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Romneycare vs. Obamacare: How Different Are They?

admin November 8, 2018

Does Romney truly oppose Obamacare? Some Democratic pundits have suggested he has only been siding with the right to assure the nomination.  Romneycare has come under criticism for being similar to Obamacare, but do the plans differ? Do Romney’s foreboding predictions—if we do elect Obama and inherit Obamacare—ring true, when Romney’s similar program in Massachusetts has been successful?

Romney has vowed to repeal Obamacare, saying that we cannot afford it with such a deficit. When he is pressed on his own support of similar plan as Governor of the Commonwealth—as well as its apparent success—he states that it was successful because the decision was made at the state level. He states that the health plan created for Massachusetts citizens is not workable at the federal level. He urges that Obamacare will cause more debt, leave citizens struggling to pay premiums, drive employers away from coverage, and leave people waiting in lines for quality health care.

Romney’s proposed health care policy at present? He agrees that we should provide Medicare for the poor, vouchers for seniors to purchase their own plans (not supported by Obamacare), was originally against mandatory female reproductive care provided by employees but in the 2nd debate has changed that stance, and more significantly is against federally mandated health care which is the crux of the Affordable Care Act.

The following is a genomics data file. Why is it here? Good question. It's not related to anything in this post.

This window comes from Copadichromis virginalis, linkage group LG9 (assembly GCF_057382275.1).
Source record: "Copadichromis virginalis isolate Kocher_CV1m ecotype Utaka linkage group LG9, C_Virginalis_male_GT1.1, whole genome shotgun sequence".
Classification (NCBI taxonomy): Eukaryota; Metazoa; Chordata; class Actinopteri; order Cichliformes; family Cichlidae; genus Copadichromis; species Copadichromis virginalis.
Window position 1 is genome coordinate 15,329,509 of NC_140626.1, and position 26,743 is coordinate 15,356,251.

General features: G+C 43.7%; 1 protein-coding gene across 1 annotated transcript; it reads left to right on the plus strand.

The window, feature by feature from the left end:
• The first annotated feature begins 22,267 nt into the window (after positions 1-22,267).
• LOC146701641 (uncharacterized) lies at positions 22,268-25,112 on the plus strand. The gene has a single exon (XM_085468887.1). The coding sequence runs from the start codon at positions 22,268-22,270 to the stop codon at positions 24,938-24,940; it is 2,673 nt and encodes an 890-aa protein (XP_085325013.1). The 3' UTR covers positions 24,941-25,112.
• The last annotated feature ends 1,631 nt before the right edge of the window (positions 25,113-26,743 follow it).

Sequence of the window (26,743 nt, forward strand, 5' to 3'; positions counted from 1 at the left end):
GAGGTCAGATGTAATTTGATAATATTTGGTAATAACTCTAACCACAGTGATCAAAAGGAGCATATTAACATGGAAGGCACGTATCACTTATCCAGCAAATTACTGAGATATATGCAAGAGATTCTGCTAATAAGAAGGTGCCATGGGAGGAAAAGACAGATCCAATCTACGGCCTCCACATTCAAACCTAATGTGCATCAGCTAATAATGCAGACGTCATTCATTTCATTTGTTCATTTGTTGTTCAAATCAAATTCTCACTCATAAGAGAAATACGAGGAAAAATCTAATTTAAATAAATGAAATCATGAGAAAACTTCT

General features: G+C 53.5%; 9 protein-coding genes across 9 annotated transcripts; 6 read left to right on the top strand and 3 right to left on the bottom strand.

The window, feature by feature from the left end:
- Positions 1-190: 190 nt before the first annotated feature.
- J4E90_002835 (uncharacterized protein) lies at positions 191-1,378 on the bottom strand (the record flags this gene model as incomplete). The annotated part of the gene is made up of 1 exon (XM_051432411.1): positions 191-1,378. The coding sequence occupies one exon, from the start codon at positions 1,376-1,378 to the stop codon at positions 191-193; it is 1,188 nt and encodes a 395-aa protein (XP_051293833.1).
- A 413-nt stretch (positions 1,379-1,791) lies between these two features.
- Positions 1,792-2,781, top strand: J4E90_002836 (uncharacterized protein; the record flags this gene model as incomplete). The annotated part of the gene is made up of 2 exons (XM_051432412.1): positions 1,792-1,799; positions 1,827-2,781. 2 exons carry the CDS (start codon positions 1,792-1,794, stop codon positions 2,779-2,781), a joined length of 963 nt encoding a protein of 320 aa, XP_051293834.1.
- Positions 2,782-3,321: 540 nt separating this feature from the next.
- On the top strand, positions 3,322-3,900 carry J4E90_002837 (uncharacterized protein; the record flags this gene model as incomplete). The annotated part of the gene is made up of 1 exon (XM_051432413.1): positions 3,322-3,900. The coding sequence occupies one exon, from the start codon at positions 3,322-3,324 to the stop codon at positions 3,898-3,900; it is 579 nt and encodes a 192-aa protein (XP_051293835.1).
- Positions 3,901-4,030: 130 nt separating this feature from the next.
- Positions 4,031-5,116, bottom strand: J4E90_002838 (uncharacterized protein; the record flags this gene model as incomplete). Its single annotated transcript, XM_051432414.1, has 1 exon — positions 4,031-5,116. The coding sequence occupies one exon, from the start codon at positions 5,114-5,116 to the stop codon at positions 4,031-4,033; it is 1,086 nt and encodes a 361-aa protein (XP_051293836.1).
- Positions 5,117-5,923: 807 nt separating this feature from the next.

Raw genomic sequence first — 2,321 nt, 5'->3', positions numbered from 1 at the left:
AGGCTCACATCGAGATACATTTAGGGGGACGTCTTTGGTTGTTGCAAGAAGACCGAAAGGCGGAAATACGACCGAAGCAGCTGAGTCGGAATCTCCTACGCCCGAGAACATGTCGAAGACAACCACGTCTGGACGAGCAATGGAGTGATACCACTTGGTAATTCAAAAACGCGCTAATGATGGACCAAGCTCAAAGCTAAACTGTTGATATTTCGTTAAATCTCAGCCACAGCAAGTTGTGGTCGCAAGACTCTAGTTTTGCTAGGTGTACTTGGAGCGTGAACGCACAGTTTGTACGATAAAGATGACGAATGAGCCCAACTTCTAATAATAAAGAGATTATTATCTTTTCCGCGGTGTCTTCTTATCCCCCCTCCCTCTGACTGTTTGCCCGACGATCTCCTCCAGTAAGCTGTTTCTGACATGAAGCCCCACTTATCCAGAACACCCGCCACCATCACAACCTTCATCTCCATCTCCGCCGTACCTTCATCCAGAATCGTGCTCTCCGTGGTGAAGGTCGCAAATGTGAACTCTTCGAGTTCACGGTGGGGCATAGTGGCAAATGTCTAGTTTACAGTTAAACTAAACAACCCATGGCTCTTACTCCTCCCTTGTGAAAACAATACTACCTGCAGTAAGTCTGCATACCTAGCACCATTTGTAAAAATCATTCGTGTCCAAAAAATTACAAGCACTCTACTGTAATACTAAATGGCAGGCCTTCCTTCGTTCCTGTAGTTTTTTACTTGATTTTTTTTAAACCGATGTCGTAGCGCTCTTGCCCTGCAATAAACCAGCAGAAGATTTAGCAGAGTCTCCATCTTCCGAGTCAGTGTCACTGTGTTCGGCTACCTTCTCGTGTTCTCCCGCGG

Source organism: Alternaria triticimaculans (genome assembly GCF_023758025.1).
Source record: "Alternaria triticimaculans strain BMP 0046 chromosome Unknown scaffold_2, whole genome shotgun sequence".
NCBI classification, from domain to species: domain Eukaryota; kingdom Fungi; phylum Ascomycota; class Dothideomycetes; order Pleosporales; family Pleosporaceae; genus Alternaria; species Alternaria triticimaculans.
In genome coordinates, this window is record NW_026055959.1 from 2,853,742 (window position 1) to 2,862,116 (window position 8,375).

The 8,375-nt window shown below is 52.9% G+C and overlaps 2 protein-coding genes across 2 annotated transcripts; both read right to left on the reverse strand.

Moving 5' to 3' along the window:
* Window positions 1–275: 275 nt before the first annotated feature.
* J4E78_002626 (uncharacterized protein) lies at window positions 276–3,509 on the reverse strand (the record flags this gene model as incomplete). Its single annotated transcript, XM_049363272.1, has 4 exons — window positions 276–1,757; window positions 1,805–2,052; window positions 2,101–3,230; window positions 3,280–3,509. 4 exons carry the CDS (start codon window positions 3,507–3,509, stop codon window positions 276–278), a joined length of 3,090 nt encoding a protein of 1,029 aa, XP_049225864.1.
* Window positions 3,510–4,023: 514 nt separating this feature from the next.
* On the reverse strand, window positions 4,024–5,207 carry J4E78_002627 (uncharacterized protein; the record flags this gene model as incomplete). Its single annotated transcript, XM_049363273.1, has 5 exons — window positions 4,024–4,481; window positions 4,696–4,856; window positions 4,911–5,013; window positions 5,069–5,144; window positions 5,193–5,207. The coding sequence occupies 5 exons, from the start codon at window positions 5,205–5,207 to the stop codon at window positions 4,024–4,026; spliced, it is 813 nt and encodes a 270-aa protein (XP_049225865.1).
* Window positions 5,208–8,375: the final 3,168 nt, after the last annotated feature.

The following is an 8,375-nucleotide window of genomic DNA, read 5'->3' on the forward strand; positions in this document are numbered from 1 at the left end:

Romney insists that his Massachusetts plan—although Democrats claim it is basically an endorsement of Obamacare–is different because of the very fact that it was enacted at the state level. However, a little known fact is that Romneycare was supported by nearly $400 million in federal funding to insure the uninsured for his program. Opponents might ask: is there any real difference in state mandated v. federally mandate if the money is coming from the federal government to pay for the state-mandated plan? Romney supporters emphasize that regardless of where the funding came from, the state was able to define its own system, and that is why it was successful.

Just how successful has Romneycare been? Here is a brief summary of the current state of affairs in Massachusetts.

  • More businesses are offering medical insurance to their employees
  • 76% of employers—up 6 % from five years ago–offer medical insurance to employees, 10% above the national rate
  • At the time, then Governor Romney predicted that the law would add only 1 to 1.5% to the state budget. The additional cost to the state in 2011 was only 1.2%
  • Also, health care premium costs for individuals who purchased their own plans, went down. According to FactCheck.org, individuals who bought insurance on their own “saw a major drop in premiums, as much as a 40% decline, according to some figures.” On average, premiums dropped between 18%-20% for the average individual buying health insurance on their own.
  • RomneyCare remains very popular among state residents. According to repeated studies conducted nationally and by the state, 67-84% of Massachusetts residents are happy with the plan and would not go back to the old system if given the chance

With two weeks left until one of the most important elections in history in terms of reform, just a smattering of swing votes could alter the course of things in the United States permanently. Ultimately, whoever takes the Presidential seat will hopefully put the focus only on passing a workable health care system as opposed to a political agenda. What do you think? Should healthcare be left to the states, or is it time for the federal government to step in and mandate coverage?

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